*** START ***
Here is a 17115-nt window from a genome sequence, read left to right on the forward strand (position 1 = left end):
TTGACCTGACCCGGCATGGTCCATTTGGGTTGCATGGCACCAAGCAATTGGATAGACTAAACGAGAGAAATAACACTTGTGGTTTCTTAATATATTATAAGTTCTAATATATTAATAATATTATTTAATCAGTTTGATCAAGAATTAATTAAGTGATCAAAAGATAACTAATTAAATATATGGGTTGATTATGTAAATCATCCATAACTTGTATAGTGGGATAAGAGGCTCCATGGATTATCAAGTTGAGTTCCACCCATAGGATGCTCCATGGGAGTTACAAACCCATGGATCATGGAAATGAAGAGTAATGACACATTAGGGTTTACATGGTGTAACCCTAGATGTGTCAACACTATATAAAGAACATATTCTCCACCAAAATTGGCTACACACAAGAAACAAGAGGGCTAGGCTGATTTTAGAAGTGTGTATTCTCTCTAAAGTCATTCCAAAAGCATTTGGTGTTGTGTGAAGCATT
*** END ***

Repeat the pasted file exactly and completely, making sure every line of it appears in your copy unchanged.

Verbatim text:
Here is a 17115-nt window from a genome sequence, read left to right on the forward strand (position 1 = left end):
TTGACCTGACCCGGCATGGTCCATTTGGGTTGCATGGCACCAAGCAATTGGATAGACTAAACGAGAGAAATAACACTTGTGGTTTCTTAATATATTATAAGTTCTAATATATTAATAATATTATTTAATCAGTTTGATCAAGAATTAATTAAGTGATCAAAAGATAACTAATTAAATATATGGGTTGATTATGTAAATCATCCATAACTTGTATAGTGGGATAAGAGGCTCCATGGATTATCAAGTTGAGTTCCACCCATAGGATGCTCCATGGGAGTTACAAACCCATGGATCATGGAAATGAAGAGTAATGACACATTAGGGTTTACATGGTGTAACCCTAGATGTGTCAACACTATATAAAGAACATATTCTCCACCAAAATTGGCTACACACAAGAAACAAGAGGGCTAGGCTGATTTTAGAAGTGTGTATTCTCTCTAAAGTCATTCCAAAAGCATTTGGTGTTGTGTGAAGCATT